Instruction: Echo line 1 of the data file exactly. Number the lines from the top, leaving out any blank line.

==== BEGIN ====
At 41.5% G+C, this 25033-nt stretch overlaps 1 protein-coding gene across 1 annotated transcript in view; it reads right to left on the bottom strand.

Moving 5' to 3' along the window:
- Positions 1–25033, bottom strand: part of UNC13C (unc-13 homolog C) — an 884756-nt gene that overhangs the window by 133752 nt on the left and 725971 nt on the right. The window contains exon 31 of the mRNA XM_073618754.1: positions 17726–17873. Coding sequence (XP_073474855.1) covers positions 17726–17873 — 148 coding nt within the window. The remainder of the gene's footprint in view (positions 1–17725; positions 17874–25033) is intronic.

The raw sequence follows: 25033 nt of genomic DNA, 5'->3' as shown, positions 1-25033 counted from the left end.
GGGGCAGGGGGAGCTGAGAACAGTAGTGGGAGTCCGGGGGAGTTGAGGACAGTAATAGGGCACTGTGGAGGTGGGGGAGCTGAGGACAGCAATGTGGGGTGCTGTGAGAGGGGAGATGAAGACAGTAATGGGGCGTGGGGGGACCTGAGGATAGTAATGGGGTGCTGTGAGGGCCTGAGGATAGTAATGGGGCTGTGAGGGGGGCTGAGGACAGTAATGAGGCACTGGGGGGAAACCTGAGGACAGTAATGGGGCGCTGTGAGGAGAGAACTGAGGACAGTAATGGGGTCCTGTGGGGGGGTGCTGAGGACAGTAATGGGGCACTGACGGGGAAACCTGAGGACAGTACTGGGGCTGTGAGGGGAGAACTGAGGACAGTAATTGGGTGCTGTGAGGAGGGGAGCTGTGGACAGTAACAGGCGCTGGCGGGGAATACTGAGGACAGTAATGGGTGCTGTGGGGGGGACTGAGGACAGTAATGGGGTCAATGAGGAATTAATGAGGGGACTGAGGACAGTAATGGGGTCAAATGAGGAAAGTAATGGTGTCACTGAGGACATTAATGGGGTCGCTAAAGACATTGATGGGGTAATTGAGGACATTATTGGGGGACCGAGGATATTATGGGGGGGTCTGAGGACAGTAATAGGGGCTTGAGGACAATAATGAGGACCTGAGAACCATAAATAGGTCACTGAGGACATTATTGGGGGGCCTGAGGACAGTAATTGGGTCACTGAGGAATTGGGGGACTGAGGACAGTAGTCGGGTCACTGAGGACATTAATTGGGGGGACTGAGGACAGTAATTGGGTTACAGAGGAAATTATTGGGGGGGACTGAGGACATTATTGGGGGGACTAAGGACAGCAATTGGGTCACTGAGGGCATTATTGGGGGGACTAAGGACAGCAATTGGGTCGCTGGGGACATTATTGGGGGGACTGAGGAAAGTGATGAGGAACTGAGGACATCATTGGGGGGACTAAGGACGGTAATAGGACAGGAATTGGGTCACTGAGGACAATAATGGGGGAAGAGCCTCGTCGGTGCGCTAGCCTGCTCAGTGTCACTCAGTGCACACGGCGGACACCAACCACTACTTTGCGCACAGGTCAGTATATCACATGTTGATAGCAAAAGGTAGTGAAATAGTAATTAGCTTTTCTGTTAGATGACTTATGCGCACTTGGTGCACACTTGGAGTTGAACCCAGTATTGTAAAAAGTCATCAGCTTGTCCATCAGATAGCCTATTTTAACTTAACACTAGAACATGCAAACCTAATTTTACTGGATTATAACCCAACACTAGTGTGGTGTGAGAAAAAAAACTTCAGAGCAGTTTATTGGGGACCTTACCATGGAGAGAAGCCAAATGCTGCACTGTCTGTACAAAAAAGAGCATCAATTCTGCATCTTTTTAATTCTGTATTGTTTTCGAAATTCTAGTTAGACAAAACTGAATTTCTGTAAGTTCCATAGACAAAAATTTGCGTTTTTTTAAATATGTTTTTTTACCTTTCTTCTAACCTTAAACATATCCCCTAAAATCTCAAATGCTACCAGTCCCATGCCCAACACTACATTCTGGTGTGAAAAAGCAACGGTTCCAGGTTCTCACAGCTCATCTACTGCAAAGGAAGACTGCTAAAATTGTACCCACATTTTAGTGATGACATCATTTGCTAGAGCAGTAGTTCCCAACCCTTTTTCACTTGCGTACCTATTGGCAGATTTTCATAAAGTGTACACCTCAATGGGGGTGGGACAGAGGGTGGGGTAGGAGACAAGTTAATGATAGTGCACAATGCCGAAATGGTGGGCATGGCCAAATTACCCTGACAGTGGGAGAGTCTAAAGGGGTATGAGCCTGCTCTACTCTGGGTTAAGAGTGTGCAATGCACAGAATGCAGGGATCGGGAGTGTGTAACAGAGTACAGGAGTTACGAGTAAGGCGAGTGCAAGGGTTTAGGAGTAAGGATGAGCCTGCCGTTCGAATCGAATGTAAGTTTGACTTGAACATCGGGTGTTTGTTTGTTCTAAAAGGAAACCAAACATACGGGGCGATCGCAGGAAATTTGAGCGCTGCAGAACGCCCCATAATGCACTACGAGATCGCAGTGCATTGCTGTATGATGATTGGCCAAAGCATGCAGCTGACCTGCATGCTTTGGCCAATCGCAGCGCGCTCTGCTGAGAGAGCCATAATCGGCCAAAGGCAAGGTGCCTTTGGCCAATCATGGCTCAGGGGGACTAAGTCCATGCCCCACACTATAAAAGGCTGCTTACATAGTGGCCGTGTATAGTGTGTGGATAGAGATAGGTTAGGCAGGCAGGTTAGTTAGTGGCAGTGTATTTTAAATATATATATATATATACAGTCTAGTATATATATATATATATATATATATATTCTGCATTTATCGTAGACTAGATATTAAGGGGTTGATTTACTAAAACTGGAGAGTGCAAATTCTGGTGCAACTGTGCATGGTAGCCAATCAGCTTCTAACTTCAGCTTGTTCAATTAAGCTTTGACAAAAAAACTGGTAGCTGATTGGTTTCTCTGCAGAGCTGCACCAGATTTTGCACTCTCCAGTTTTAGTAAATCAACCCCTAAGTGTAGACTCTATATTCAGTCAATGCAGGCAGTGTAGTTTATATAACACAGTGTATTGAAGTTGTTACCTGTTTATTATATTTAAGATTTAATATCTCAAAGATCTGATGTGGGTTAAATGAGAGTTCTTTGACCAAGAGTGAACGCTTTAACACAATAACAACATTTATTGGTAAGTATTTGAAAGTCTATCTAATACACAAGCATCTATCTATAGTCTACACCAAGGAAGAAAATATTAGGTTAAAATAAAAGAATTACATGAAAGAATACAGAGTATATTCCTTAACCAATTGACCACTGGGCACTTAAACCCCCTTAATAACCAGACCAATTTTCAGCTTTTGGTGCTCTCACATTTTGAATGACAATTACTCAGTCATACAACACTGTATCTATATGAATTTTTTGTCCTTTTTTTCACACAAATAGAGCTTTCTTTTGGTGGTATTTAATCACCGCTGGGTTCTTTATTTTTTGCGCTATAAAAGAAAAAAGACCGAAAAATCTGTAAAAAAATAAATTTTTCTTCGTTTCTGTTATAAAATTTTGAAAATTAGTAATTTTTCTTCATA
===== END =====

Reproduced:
At 41.5% G+C, this 25033-nt stretch overlaps 1 protein-coding gene across 1 annotated transcript in view; it reads right to left on the bottom strand.